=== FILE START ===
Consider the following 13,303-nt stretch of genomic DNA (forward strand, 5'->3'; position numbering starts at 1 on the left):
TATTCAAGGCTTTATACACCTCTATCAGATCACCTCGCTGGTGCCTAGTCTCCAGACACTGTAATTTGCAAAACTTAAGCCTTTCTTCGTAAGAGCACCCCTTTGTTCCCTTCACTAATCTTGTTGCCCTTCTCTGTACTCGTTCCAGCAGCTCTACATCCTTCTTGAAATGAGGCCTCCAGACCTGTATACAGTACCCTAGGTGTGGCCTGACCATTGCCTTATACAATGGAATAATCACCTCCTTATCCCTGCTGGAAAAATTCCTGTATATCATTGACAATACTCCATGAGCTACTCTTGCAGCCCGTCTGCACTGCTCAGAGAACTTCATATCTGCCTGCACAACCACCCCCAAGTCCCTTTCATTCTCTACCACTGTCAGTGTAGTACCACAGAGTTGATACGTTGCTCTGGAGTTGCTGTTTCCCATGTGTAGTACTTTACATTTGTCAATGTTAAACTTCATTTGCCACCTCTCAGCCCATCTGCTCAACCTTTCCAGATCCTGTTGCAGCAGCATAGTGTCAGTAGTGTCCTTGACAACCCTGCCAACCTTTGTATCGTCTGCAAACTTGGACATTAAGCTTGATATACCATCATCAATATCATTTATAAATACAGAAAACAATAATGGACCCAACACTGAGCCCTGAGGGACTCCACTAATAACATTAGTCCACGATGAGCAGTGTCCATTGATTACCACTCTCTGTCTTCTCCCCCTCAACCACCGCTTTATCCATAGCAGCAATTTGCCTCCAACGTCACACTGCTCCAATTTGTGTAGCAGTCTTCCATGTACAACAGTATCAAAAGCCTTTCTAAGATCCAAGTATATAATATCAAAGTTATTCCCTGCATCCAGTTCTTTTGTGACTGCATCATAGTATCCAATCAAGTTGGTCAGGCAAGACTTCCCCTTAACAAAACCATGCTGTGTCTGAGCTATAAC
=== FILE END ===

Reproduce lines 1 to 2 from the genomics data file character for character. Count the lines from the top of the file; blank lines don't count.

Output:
Consider the following 13,303-nt stretch of genomic DNA (forward strand, 5'->3'; position numbering starts at 1 on the left):
TATTCAAGGCTTTATACACCTCTATCAGATCACCTCGCTGGTGCCTAGTCTCCAGACACTGTAATTTGCAAAACTTAAGCCTTTCTTCGTAAGAGCACCCCTTTGTTCCCTTCACTAATCTTGTTGCCCTTCTCTGTACTCGTTCCAGCAGCTCTACATCCTTCTTGAAATGAGGCCTCCAGACCTGTATACAGTACCCTAGGTGTGGCCTGACCATTGCCTTATACAATGGAATAATCACCTCCTTATCCCTGCTGGAAAAATTCCTGTATATCATTGACAATACTCCATGAGCTACTCTTGCAGCCCGTCTGCACTGCTCAGAGAACTTCATATCTGCCTGCACAACCACCCCCAAGTCCCTTTCATTCTCTACCACTGTCAGTGTAGTACCACAGAGTTGATACGTTGCTCTGGAGTTGCTGTTTCCCATGTGTAGTACTTTACATTTGTCAATGTTAAACTTCATTTGCCACCTCTCAGCCCATCTGCTCAACCTTTCCAGATCCTGTTGCAGCAGCATAGTGTCAGTAGTGTCCTTGACAACCCTGCCAACCTTTGTATCGTCTGCAAACTTGGACATTAAGCTTGATATACCATCATCAATATCATTTATAAATACAGAAAACAATAATGGACCCAACACTGAGCCCTGAGGGACTCCACTAATAACATTAGTCCACGATGAGCAGTGTCCATTGATTACCACTCTCTGTCTTCTCCCCCTCAACCACCGCTTTATCCATAGCAGCAATTTGCCTCCAACGTCACACTGCTCCAATTTGTGTAGCAGTCTTCCATGTACAACAGTATCAAAAGCCTTTCTAAGATCCAAGTATATAATATCAAAGTTATTCCCTGCATCCAGTTCTTTTGTGACTGCATCATAGTATCCAATCAAGTTGGTCAGGCAAGACTTCCCCTTAACAAAACCATGCTGTGTCTGAGCTATAAC